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Interest-free credit cards offer cuts

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Written by: Emma Lunn
24/08/2020
The number of 0% interest balance transfer credit cards available has fallen while balance transfer fees have gone up.

Moneyfacts says the changes in the balance transfer credit card market echoes previous recessions.

The latest analysis from the financial data company found that the number of 0% introductory balance transfer offers has fallen to a record low. The drop since the start of 2020 echoes the fallout in the market seen in the 2007-09 recession.

There are now just 54 interest-free balance transfer cards available, down from 76 cards available at the start of 2020 – a difference of 22 cards.

During the last recession, between the start of December 2007 and June 2009, the number of interest-free balance transfer cards fell from 118 to 97 – a difference of 21 offers.

Balance transfer fees

The cost of moving debts is also on the rise, with the average balance transfer fee increasing from 2.27% in January 2020 to 2.32% now.

During the last recession, between the start of December 2007 and June 2009, the average balance transfer fee increased from 2.56% to 2.67%.

Separate analysis of the interest-free balance transfer card market shows that since the start of 2020, the number of cards with no balance transfer fee charged upfront are down from 13 deals from 11 providers in January, to nine deals from seven providers today,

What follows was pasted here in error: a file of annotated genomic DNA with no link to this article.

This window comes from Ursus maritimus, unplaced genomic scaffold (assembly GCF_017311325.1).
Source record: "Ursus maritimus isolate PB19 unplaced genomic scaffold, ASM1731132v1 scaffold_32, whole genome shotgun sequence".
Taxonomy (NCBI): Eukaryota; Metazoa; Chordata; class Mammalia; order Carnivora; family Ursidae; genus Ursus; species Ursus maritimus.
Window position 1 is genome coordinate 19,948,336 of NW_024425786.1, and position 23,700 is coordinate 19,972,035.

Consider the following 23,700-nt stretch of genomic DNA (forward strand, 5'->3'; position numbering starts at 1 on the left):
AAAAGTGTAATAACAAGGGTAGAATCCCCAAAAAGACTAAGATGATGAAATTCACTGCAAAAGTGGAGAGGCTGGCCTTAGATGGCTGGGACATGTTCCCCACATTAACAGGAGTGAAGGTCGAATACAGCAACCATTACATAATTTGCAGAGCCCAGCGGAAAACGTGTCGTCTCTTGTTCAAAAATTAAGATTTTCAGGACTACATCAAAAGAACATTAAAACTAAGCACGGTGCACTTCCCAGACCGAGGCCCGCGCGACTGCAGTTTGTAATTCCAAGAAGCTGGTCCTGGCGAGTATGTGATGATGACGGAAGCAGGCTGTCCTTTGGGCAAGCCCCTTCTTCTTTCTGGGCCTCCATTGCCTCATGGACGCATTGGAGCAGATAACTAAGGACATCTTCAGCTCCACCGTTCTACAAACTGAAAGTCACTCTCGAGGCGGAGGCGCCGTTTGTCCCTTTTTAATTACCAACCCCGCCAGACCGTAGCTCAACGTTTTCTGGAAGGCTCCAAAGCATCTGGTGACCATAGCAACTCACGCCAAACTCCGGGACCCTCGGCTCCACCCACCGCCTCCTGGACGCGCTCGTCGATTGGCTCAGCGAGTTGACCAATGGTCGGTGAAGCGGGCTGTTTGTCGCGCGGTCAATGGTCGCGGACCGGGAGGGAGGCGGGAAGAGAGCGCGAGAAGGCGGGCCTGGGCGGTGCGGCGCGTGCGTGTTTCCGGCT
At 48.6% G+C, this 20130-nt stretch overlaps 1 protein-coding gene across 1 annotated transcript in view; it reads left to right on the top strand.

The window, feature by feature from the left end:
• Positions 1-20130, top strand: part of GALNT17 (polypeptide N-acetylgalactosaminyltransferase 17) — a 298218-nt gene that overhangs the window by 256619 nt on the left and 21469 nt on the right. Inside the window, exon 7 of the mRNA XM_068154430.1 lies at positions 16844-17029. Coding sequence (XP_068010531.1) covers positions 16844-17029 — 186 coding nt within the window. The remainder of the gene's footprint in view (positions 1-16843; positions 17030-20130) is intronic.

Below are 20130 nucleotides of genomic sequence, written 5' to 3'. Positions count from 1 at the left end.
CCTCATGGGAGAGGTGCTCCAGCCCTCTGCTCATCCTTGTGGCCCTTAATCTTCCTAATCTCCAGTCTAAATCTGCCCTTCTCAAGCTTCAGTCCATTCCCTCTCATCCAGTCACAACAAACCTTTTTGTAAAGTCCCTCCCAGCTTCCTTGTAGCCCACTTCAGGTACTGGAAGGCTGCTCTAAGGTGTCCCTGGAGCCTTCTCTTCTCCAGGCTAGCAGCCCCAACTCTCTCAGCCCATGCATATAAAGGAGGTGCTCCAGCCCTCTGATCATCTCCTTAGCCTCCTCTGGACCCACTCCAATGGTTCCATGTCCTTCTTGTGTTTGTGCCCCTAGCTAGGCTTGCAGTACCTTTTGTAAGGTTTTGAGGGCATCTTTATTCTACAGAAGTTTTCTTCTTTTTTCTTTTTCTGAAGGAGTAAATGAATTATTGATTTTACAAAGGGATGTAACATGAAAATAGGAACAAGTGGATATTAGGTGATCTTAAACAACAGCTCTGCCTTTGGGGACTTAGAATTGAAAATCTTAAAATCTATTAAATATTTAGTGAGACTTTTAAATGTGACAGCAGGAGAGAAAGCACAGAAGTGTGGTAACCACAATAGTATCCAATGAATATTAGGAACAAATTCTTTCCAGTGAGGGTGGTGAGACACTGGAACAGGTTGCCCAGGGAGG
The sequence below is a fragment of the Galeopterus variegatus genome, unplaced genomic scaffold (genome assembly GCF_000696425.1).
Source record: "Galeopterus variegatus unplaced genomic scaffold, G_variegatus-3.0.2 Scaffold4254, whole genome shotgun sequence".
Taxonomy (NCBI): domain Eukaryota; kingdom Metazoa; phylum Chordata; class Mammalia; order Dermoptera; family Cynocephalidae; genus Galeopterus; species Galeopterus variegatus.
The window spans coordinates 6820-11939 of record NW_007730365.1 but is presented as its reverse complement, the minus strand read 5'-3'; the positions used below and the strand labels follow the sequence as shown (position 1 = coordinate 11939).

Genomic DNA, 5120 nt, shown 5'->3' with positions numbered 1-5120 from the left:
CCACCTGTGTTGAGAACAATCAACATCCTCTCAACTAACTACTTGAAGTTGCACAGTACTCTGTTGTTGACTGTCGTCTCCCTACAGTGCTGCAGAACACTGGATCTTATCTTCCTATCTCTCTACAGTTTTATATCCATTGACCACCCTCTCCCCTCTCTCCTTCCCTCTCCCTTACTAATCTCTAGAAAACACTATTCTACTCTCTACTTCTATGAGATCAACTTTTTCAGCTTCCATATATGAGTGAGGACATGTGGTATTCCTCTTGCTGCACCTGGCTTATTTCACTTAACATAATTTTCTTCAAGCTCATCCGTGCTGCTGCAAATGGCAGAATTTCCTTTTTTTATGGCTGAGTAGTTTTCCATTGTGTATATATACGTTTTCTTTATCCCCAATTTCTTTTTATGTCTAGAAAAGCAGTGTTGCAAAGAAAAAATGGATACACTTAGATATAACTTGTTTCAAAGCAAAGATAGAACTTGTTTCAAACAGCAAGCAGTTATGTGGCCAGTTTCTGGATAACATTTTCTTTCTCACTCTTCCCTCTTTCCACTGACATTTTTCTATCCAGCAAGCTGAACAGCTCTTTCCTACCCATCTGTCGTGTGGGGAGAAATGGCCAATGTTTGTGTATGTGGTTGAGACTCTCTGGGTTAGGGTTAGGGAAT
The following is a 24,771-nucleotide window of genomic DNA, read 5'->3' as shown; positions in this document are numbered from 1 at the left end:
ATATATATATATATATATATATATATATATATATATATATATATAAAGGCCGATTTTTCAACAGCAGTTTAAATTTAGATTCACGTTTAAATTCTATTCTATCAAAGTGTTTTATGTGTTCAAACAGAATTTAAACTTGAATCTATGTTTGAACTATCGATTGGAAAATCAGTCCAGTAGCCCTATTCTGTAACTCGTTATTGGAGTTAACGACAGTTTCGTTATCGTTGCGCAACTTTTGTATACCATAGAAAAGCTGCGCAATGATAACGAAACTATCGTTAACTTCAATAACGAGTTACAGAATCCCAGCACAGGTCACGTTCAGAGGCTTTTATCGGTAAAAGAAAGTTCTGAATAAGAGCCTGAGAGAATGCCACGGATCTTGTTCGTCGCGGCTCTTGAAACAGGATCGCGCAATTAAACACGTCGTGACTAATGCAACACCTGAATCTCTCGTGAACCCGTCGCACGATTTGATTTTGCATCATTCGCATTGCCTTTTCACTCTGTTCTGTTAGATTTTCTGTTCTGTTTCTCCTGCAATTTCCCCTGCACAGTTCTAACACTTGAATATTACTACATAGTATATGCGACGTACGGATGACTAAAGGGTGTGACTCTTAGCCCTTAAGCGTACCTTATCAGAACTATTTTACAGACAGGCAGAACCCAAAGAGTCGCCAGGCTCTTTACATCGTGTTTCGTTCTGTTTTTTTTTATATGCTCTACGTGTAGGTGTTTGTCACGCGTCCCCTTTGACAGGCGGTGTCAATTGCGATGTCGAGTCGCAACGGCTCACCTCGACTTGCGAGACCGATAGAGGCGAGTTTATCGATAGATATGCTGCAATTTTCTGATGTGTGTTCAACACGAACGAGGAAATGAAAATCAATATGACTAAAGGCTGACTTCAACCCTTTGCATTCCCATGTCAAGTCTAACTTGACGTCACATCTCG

Barclaycard, Tesco Bank, Halifax and Lloyds Bank have all pulled their fee-free offers from the market.

But Natwest, RBS, Ulster Bank, Santander and Danske Bank all still offer 0% interest balance transfer cards with no balance transfer fee.

Rachel Springall, finance expert at Moneyfacts.co.uk, said: “Borrowers searching for a new deal may wish to act quickly, but they should also be wary of balance transfer fees. In fact, since the start of 2020, the average balance transfer fee has crept up from 2.27% to 2.32% and the right deal may not be the one with the lengthiest interest-free offer.

“At the moment there are a handful of offers that do not charge a balance transfer fee at all, such as the 20-month 0% interest offer from NatWest, and if borrowers are able to clear a £3,000 debt within this timeframe, they would save themselves £69.60 based on the average balance transfer fee today.”

“Those consumers who may need to clear their bank account overdraft could turn to a money transfer card and the longest 0% deal today comes from MBNA on its Long 0% Money Transfer Credit Card Mastercard at 18 months for a 2.99% fee.

“As temporary overdraft support comes to an end, some consumers could be charged around 40% for dipping into the red, and a money transfer card could be an option if borrowers feel like they will be unable to clear their overdraft in the short-term.”

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